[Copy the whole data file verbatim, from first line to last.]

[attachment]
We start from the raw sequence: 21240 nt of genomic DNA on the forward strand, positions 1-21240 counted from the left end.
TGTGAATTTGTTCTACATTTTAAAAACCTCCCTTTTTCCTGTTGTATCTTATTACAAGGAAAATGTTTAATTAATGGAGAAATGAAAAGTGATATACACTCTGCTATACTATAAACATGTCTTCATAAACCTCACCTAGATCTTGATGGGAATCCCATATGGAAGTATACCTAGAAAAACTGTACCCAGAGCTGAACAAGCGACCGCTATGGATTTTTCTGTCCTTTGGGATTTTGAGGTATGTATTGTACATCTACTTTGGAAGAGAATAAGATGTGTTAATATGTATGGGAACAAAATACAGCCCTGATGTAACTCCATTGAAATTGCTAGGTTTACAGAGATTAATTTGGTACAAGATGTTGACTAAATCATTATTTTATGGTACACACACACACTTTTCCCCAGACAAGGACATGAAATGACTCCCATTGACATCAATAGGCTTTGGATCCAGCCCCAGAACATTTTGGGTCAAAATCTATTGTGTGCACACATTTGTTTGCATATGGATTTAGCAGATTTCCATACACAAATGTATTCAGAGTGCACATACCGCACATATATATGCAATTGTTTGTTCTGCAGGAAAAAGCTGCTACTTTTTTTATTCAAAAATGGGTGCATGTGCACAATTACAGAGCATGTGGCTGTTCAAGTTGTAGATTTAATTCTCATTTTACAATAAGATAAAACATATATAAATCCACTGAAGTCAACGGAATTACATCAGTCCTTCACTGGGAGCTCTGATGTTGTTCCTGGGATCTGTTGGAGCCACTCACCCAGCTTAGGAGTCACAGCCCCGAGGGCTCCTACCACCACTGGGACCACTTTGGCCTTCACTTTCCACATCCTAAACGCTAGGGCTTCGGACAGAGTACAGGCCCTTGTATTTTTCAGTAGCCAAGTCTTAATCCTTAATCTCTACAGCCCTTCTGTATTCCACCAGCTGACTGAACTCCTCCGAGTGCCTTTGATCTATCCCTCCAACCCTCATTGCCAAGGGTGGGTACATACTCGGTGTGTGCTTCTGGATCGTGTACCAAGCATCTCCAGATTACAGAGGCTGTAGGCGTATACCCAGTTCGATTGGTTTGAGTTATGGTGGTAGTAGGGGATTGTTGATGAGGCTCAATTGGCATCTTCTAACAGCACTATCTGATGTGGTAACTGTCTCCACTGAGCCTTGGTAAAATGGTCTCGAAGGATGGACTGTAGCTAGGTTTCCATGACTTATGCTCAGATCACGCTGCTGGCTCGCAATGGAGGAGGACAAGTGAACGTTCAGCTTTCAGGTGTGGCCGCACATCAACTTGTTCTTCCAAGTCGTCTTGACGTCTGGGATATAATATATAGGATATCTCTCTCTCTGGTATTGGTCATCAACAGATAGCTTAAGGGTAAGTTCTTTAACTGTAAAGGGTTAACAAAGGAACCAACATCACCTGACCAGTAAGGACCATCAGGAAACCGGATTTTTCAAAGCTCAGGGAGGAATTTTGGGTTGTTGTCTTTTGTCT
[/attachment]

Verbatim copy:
We start from the raw sequence: 21240 nt of genomic DNA on the forward strand, positions 1-21240 counted from the left end.
TGTGAATTTGTTCTACATTTTAAAAACCTCCCTTTTTCCTGTTGTATCTTATTACAAGGAAAATGTTTAATTAATGGAGAAATGAAAAGTGATATACACTCTGCTATACTATAAACATGTCTTCATAAACCTCACCTAGATCTTGATGGGAATCCCATATGGAAGTATACCTAGAAAAACTGTACCCAGAGCTGAACAAGCGACCGCTATGGATTTTTCTGTCCTTTGGGATTTTGAGGTATGTATTGTACATCTACTTTGGAAGAGAATAAGATGTGTTAATATGTATGGGAACAAAATACAGCCCTGATGTAACTCCATTGAAATTGCTAGGTTTACAGAGATTAATTTGGTACAAGATGTTGACTAAATCATTATTTTATGGTACACACACACACTTTTCCCCAGACAAGGACATGAAATGACTCCCATTGACATCAATAGGCTTTGGATCCAGCCCCAGAACATTTTGGGTCAAAATCTATTGTGTGCACACATTTGTTTGCATATGGATTTAGCAGATTTCCATACACAAATGTATTCAGAGTGCACATACCGCACATATATATGCAATTGTTTGTTCTGCAGGAAAAAGCTGCTACTTTTTTTATTCAAAAATGGGTGCATGTGCACAATTACAGAGCATGTGGCTGTTCAAGTTGTAGATTTAATTCTCATTTTACAATAAGATAAAACATATATAAATCCACTGAAGTCAACGGAATTACATCAGTCCTTCACTGGGAGCTCTGATGTTGTTCCTGGGATCTGTTGGAGCCACTCACCCAGCTTAGGAGTCACAGCCCCGAGGGCTCCTACCACCACTGGGACCACTTTGGCCTTCACTTTCCACATCCTAAACGCTAGGGCTTCGGACAGAGTACAGGCCCTTGTATTTTTCAGTAGCCAAGTCTTAATCCTTAATCTCTACAGCCCTTCTGTATTCCACCAGCTGACTGAACTCCTCCGAGTGCCTTTGATCTATCCCTCCAACCCTCATTGCCAAGGGTGGGTACATACTCGGTGTGTGCTTCTGGATCGTGTACCAAGCATCTCCAGATTACAGAGGCTGTAGGCGTATACCCAGTTCGATTGGTTTGAGTTATGGTGGTAGTAGGGGATTGTTGATGAGGCTCAATTGGCATCTTCTAACAGCACTATCTGATGTGGTAACTGTCTCCACTGAGCCTTGGTAAAATGGTCTCGAAGGATGGACTGTAGCTAGGTTTCCATGACTTATGCTCAGATCACGCTGCTGGCTCGCAATGGAGGAGGACAAGTGAACGTTCAGCTTTCAGGTGTGGCCGCACATCAACTTGTTCTTCCAAGTCGTCTTGACGTCTGGGATATAATATATAGGATATCTCTCTCTCTGGTATTGGTCATCAACAGATAGCTTAAGGGTAAGTTCTTTAACTGTAAAGGGTTAACAAAGGAACCAACATCACCTGACCAGTAAGGACCATCAGGAAACCGGATTTTTCAAAGCTCAGGGAGGAATTTTGGGTTGTTGTCTTTTGTCT